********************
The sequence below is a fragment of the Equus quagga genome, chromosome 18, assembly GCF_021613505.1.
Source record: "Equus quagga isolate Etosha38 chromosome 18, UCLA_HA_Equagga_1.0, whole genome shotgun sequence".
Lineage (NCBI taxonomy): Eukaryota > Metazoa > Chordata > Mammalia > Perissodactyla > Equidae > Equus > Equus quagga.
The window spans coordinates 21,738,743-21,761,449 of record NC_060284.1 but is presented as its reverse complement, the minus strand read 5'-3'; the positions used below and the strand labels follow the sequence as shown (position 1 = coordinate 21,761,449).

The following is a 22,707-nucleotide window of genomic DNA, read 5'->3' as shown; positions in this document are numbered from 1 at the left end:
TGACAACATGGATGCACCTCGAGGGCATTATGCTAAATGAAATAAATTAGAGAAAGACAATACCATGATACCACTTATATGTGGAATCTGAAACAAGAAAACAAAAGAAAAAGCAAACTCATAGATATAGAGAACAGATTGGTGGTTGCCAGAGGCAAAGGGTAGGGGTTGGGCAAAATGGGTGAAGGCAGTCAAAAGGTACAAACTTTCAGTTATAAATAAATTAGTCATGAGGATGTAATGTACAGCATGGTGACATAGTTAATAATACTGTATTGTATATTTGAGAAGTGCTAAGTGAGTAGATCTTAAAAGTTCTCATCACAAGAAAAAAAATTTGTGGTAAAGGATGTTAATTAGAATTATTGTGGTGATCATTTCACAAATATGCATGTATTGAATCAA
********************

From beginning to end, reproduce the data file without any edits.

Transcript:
The sequence below is a fragment of the Equus quagga genome, chromosome 18, assembly GCF_021613505.1.
Source record: "Equus quagga isolate Etosha38 chromosome 18, UCLA_HA_Equagga_1.0, whole genome shotgun sequence".
Lineage (NCBI taxonomy): Eukaryota > Metazoa > Chordata > Mammalia > Perissodactyla > Equidae > Equus > Equus quagga.
The window spans coordinates 21,738,743-21,761,449 of record NC_060284.1 but is presented as its reverse complement, the minus strand read 5'-3'; the positions used below and the strand labels follow the sequence as shown (position 1 = coordinate 21,761,449).

The following is a 22,707-nucleotide window of genomic DNA, read 5'->3' as shown; positions in this document are numbered from 1 at the left end:
TGACAACATGGATGCACCTCGAGGGCATTATGCTAAATGAAATAAATTAGAGAAAGACAATACCATGATACCACTTATATGTGGAATCTGAAACAAGAAAACAAAAGAAAAAGCAAACTCATAGATATAGAGAACAGATTGGTGGTTGCCAGAGGCAAAGGGTAGGGGTTGGGCAAAATGGGTGAAGGCAGTCAAAAGGTACAAACTTTCAGTTATAAATAAATTAGTCATGAGGATGTAATGTACAGCATGGTGACATAGTTAATAATACTGTATTGTATATTTGAGAAGTGCTAAGTGAGTAGATCTTAAAAGTTCTCATCACAAGAAAAAAAATTTGTGGTAAAGGATGTTAATTAGAATTATTGTGGTGATCATTTCACAAATATGCATGTATTGAATCAA